The U.S. Green Building Council’s LEED (Leadership in Energy and Environmental Design) Rating System incorporates a comprehensive way of determining if new construction and major renovations will result in a “green building.” An integral part of this deals with indoor air quality (IAQ) issues, and this is one area where an installation contractor can really help.

LEED points are given for such things as the Construction IAQ Management Plan including sequencing the installation of materials to avoid contamination of absorptive materials such as insulation, carpeting, ceiling tile, and gypsum wallboard. Specification of adhesives or sealants, paints and coatings that are low-VOC materials, carpet and carpet systems that meet or exceed the requirements of the Carpet & Rug Institute’s Green Label Indoor Air Quality Test Program all earn points.

So, how does this apply to me? If you have a choice, precut the carpet into appropriate cut size for the areas and allow to air out before delivery instead of delivering to job in mill-wrapped packaging. This will reduce the new carpet smell and avoid contributing to all of the other odors from off-gassing materials. If you are doing demolition, you will help yourself and everyone else if you vacuum old carpet prior to take up. Use a floor patch that is compatible with the flooring being installed. Sometimes the adhesive will already be supplied; in other cases that’s your responsibility. Make sure you are using a low-or no-VOC adhesive if it is a direct glue down job. Be prepared to supply complete adhesive/sealant info to the owner or architect. Don’t forget to take a look at the cove base adhesive you’re going to use. If installing certain types of reducers, use the newer low-VOC contact cements. Even better, use the specialized roll type contact film adhesive such as Sigaway or Nora Rubber’s StepFix for stair treads. Sigaway and others also make a woven dry adhesive scrim that may be used in some carpet and resilient installation applications.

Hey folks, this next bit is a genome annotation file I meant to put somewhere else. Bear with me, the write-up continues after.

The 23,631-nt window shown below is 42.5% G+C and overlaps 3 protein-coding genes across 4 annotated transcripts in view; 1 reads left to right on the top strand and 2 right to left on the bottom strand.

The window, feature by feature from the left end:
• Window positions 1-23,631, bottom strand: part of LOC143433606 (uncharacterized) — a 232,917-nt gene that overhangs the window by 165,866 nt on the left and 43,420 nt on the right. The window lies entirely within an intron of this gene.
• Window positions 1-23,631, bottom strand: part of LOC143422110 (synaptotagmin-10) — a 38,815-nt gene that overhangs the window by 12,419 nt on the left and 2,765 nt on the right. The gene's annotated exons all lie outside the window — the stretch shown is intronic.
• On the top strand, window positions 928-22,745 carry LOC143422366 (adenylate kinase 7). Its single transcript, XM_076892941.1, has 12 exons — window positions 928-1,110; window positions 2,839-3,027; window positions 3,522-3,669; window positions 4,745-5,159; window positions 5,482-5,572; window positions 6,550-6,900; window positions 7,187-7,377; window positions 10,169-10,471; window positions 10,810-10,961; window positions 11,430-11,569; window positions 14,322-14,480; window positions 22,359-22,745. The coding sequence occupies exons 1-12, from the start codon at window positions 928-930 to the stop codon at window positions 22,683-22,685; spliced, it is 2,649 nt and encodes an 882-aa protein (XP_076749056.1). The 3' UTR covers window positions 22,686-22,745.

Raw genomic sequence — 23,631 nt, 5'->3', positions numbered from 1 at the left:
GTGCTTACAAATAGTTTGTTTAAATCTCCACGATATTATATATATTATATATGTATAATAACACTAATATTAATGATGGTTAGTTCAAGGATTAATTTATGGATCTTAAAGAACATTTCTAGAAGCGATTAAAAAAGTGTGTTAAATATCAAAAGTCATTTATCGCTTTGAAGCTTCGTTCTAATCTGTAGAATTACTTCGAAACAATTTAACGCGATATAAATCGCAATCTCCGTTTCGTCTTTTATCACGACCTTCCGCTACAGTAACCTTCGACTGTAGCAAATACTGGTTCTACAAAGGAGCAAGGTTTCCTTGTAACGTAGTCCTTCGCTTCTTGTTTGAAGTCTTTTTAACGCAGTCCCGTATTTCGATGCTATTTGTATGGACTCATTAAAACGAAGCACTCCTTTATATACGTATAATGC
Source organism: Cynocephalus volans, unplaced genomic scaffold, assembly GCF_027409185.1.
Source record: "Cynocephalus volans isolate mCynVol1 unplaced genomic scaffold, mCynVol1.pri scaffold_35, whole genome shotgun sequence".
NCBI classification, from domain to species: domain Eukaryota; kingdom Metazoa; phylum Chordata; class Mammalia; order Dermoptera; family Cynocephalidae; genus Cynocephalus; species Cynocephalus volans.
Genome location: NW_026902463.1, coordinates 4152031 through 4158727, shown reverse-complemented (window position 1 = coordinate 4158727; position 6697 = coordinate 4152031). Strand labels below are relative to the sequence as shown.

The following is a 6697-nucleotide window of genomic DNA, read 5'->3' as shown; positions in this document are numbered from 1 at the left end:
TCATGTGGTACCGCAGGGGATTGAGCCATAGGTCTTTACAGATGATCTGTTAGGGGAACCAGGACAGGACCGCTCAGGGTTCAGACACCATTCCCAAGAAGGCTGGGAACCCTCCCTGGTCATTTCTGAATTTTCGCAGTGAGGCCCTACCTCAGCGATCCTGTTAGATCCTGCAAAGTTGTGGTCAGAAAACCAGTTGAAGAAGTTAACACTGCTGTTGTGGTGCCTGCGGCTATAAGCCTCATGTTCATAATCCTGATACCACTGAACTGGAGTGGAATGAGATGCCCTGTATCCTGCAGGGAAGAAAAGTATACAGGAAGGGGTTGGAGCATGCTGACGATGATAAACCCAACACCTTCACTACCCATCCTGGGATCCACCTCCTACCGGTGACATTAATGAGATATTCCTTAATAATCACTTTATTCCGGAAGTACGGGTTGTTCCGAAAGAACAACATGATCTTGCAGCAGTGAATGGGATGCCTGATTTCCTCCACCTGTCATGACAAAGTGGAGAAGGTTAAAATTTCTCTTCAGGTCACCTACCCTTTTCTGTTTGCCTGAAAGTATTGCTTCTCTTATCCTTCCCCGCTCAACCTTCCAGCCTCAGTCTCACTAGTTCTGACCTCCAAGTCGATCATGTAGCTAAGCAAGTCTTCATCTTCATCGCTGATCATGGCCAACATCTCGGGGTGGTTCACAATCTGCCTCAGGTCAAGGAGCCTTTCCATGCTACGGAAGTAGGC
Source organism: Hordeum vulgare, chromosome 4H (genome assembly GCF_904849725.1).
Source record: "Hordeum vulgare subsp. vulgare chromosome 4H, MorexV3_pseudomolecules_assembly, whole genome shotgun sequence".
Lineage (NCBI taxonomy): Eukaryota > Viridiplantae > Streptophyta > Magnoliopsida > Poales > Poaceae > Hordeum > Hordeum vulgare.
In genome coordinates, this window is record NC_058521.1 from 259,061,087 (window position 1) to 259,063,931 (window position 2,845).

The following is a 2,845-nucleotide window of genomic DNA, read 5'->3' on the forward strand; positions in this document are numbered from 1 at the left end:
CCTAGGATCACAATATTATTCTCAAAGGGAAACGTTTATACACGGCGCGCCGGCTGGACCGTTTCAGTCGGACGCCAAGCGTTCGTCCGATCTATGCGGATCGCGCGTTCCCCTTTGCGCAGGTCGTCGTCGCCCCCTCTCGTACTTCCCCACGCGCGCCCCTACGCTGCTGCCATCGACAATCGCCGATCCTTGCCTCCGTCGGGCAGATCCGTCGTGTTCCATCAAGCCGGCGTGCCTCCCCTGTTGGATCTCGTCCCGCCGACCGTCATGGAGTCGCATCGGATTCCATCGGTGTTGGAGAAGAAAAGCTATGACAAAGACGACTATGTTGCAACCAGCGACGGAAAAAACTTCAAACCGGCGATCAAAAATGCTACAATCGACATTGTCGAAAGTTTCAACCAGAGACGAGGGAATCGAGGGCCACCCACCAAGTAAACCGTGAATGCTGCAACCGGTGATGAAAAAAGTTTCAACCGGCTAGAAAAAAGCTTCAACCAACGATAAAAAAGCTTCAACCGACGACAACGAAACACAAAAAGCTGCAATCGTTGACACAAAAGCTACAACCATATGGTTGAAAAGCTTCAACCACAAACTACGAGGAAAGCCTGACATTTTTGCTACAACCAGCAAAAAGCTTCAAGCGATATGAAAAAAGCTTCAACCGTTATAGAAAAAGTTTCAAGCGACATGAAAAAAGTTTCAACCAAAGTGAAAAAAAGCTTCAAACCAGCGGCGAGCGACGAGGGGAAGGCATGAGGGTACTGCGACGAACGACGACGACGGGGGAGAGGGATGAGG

Always ask before starting the job if it is a LEED rated project. If it is, and you are knowledgeable, you won’t have an architect screaming about the contact cement you are using to install carpet reducers and stair treads. What’s more, your efforts will help the owner/architect/engineer earn their required LEED points. You can make a difference.